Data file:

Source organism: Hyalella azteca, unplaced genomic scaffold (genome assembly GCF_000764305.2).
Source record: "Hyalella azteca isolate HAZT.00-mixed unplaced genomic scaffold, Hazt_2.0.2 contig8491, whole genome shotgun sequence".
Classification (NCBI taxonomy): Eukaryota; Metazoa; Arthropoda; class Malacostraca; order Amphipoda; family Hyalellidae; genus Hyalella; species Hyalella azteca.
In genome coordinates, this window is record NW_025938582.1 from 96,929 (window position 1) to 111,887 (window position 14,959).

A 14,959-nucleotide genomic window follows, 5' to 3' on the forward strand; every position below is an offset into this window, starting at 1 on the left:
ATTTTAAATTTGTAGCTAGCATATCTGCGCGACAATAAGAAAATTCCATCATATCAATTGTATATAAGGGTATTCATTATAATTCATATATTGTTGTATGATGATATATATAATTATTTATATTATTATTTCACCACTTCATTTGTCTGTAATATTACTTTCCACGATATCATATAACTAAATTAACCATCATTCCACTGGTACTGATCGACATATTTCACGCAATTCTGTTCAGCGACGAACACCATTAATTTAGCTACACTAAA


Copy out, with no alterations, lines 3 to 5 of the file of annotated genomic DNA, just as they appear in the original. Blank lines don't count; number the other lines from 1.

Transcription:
Classification (NCBI taxonomy): Eukaryota; Metazoa; Arthropoda; class Malacostraca; order Amphipoda; family Hyalellidae; genus Hyalella; species Hyalella azteca.
In genome coordinates, this window is record NW_025938582.1 from 96,929 (window position 1) to 111,887 (window position 14,959).

A 14,959-nucleotide genomic window follows, 5' to 3' on the forward strand; every position below is an offset into this window, starting at 1 on the left: